Joining Forces: The Spillover Effects of EPA Enforcement Actions and the Role of Socially Responsible Investors
Sudipto Dasgupta, Thanh Huynh & Ying Xia
Review of Financial Studies, forthcoming 


We find that firms reduce toxic emissions at their local plants following EPA enforcement actions against nearby plants operated by peer firms that compete in the same product market. These reductions are more pronounced for plants located near socially responsible mutual funds (SRMFs) that hold these plants’ parent firms’ shares. Close proximity to SRMFs is associated with real investment in abatement measures to mitigate emissions. While plants increase emissions again in the long run, such reversals do not occur in plants located near SRMFs. Taken together, our results suggest that local SRMFs complement EPA enforcement in influencing plants’ emissions.

Identifying the regulator’s objective: Does political support matter?
Zach Raff
Public Choice, March 2023, Pages 277–295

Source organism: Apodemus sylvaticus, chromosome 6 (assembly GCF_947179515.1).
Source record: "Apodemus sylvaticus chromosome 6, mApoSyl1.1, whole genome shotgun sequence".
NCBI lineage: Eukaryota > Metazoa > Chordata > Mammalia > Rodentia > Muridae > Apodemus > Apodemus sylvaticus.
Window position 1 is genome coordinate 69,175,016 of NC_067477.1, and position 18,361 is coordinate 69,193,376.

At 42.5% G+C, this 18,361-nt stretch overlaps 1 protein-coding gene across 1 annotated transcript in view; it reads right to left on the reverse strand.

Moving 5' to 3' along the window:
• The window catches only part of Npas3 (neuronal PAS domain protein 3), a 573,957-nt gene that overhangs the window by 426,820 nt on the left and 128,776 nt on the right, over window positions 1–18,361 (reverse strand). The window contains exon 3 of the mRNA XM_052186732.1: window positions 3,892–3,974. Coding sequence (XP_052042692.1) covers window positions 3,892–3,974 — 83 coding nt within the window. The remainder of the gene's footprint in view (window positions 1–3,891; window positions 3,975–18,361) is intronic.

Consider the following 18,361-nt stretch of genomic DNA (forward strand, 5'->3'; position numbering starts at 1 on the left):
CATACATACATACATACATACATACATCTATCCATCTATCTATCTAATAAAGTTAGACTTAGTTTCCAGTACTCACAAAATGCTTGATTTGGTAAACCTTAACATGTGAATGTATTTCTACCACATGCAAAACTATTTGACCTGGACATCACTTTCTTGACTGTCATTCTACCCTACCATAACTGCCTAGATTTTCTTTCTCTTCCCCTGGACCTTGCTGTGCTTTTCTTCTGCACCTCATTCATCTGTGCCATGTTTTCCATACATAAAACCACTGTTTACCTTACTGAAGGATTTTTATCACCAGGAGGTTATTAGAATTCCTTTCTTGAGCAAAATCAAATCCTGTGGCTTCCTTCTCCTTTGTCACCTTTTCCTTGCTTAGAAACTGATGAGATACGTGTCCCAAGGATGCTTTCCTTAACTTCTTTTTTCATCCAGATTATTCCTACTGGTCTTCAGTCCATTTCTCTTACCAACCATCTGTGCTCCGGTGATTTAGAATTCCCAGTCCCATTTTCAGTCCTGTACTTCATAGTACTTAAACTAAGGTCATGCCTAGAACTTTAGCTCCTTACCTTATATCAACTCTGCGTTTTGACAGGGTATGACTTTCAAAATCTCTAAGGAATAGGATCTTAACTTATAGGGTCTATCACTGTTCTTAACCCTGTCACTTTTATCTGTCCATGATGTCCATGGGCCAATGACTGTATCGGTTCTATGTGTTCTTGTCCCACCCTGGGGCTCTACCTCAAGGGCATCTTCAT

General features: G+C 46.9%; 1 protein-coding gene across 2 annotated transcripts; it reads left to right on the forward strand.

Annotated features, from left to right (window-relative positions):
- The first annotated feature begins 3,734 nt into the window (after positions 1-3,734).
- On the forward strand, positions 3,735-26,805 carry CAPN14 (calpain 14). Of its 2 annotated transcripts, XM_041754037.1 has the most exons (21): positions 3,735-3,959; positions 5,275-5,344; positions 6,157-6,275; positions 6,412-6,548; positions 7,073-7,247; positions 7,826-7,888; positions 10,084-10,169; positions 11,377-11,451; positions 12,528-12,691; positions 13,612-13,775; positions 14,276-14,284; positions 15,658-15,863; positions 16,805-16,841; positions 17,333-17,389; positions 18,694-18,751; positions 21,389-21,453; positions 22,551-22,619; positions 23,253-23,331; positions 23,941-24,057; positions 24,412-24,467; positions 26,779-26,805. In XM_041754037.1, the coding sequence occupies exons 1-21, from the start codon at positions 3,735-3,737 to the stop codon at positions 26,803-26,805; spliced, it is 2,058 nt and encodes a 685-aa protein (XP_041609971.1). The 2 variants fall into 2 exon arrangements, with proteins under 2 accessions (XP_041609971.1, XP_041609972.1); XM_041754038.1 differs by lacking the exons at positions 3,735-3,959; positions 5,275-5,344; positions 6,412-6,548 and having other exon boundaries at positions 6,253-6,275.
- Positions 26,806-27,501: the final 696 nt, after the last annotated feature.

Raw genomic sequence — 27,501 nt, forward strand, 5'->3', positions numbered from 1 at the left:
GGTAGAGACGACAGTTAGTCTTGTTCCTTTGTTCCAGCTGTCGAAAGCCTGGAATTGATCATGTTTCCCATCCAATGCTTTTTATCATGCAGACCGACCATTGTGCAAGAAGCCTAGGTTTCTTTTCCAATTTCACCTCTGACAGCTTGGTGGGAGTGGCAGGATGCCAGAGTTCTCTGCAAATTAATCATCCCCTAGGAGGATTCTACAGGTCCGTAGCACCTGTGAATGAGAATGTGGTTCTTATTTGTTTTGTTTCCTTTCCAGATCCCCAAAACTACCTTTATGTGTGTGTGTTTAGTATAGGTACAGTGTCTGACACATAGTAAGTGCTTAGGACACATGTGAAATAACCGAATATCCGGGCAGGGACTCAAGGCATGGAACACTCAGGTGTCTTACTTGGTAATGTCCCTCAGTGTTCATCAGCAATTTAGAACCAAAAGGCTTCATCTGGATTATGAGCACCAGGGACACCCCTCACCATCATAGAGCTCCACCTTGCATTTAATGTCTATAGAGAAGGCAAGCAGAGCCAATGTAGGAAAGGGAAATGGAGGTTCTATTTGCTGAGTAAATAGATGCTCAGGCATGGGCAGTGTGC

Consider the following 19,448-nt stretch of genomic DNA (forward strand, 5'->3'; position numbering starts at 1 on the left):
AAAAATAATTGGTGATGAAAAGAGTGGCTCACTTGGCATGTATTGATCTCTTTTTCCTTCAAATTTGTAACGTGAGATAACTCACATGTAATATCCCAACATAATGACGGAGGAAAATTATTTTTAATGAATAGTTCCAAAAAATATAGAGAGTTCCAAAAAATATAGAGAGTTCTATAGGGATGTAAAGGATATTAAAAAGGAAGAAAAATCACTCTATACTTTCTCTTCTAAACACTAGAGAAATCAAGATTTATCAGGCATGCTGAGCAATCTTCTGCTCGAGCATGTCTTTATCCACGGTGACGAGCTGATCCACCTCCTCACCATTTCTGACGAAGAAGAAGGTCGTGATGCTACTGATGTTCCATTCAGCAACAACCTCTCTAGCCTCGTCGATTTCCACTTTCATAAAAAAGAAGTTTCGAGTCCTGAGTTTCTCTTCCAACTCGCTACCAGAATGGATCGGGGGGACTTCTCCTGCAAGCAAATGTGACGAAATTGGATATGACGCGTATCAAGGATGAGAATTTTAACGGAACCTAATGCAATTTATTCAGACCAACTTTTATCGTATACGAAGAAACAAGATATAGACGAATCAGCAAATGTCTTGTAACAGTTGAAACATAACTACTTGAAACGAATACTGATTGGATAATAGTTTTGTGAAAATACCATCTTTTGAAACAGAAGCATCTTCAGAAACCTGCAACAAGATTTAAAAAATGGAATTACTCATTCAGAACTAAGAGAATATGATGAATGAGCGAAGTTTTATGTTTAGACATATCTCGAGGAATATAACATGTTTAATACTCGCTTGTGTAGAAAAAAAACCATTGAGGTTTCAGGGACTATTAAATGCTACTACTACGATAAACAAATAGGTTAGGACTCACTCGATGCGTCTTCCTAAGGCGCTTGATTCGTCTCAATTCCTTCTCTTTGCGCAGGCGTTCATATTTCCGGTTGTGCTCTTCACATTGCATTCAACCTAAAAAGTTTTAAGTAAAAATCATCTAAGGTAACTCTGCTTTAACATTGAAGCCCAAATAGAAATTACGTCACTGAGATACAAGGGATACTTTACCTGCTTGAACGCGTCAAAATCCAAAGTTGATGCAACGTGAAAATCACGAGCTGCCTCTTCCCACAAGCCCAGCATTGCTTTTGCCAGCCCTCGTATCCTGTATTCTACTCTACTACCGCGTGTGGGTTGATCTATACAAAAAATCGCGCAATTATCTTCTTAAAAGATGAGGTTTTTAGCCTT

This paper relies on an incidence of environmental disaster to examine the specific objective of a regulatory agency. Leveraging the Tennessee Valley Authority’s Kingston Fossil Plant coal ash spill of 2008 as a natural experiment, I compare the public interest theory of regulation—maximization of net social benefits—with public choice theory, which here is the maximization of net political support. I estimate the effect of the environmental disaster on Clean Water Act monitoring in Tennessee to test one posited objective against the other. I find that regulated facilities proximate to the spill are subject to closer state-administered monitoring after the spill than regulated facilities away from the spill, even though the additional wastewater inspections do not produce positive marginal benefits for controlling coal ash. Additionally, the difference in monitoring soon normalizes to pre-spill levels, consistent with the public’s interest in the event. The empirical results supply evidence that the studied regulatory agency maximizes net political support.